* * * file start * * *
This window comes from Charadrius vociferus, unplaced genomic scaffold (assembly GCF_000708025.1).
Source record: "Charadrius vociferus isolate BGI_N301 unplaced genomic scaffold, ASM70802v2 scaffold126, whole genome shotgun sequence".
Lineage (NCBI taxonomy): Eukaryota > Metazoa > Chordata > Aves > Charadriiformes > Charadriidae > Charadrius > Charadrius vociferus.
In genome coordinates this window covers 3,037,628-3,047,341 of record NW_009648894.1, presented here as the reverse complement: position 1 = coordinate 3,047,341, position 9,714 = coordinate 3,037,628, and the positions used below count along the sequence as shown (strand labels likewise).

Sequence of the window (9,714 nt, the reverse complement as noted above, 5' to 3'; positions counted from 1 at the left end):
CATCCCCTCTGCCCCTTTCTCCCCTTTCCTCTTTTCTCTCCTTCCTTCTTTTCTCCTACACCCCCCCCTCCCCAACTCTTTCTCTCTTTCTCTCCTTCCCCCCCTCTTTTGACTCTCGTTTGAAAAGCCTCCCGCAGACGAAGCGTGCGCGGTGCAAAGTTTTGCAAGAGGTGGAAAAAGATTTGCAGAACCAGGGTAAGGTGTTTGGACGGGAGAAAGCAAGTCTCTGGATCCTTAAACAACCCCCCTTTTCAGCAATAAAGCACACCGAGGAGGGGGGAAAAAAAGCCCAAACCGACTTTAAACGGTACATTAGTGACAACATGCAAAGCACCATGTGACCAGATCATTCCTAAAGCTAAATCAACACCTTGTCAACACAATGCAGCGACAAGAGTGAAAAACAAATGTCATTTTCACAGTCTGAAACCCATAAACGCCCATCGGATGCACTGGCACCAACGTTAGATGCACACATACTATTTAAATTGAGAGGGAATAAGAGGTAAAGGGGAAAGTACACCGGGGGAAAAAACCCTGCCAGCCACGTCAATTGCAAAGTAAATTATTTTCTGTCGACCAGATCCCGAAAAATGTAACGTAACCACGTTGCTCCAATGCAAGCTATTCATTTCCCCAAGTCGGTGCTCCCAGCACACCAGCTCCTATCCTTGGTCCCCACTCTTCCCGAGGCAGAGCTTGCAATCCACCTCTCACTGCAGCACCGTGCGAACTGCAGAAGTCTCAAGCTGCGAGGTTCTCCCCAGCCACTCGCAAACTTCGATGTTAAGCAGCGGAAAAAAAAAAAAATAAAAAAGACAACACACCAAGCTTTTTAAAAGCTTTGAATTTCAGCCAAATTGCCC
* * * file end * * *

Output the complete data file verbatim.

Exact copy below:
This window comes from Charadrius vociferus, unplaced genomic scaffold (assembly GCF_000708025.1).
Source record: "Charadrius vociferus isolate BGI_N301 unplaced genomic scaffold, ASM70802v2 scaffold126, whole genome shotgun sequence".
Lineage (NCBI taxonomy): Eukaryota > Metazoa > Chordata > Aves > Charadriiformes > Charadriidae > Charadrius > Charadrius vociferus.
In genome coordinates this window covers 3,037,628-3,047,341 of record NW_009648894.1, presented here as the reverse complement: position 1 = coordinate 3,047,341, position 9,714 = coordinate 3,037,628, and the positions used below count along the sequence as shown (strand labels likewise).

Sequence of the window (9,714 nt, the reverse complement as noted above, 5' to 3'; positions counted from 1 at the left end):
CATCCCCTCTGCCCCTTTCTCCCCTTTCCTCTTTTCTCTCCTTCCTTCTTTTCTCCTACACCCCCCCCTCCCCAACTCTTTCTCTCTTTCTCTCCTTCCCCCCCTCTTTTGACTCTCGTTTGAAAAGCCTCCCGCAGACGAAGCGTGCGCGGTGCAAAGTTTTGCAAGAGGTGGAAAAAGATTTGCAGAACCAGGGTAAGGTGTTTGGACGGGAGAAAGCAAGTCTCTGGATCCTTAAACAACCCCCCTTTTCAGCAATAAAGCACACCGAGGAGGGGGGAAAAAAAGCCCAAACCGACTTTAAACGGTACATTAGTGACAACATGCAAAGCACCATGTGACCAGATCATTCCTAAAGCTAAATCAACACCTTGTCAACACAATGCAGCGACAAGAGTGAAAAACAAATGTCATTTTCACAGTCTGAAACCCATAAACGCCCATCGGATGCACTGGCACCAACGTTAGATGCACACATACTATTTAAATTGAGAGGGAATAAGAGGTAAAGGGGAAAGTACACCGGGGGAAAAAACCCTGCCAGCCACGTCAATTGCAAAGTAAATTATTTTCTGTCGACCAGATCCCGAAAAATGTAACGTAACCACGTTGCTCCAATGCAAGCTATTCATTTCCCCAAGTCGGTGCTCCCAGCACACCAGCTCCTATCCTTGGTCCCCACTCTTCCCGAGGCAGAGCTTGCAATCCACCTCTCACTGCAGCACCGTGCGAACTGCAGAAGTCTCAAGCTGCGAGGTTCTCCCCAGCCACTCGCAAACTTCGATGTTAAGCAGCGGAAAAAAAAAAAAATAAAAAAGACAACACACCAAGCTTTTTAAAAGCTTTGAATTTCAGCCAAATTGCCC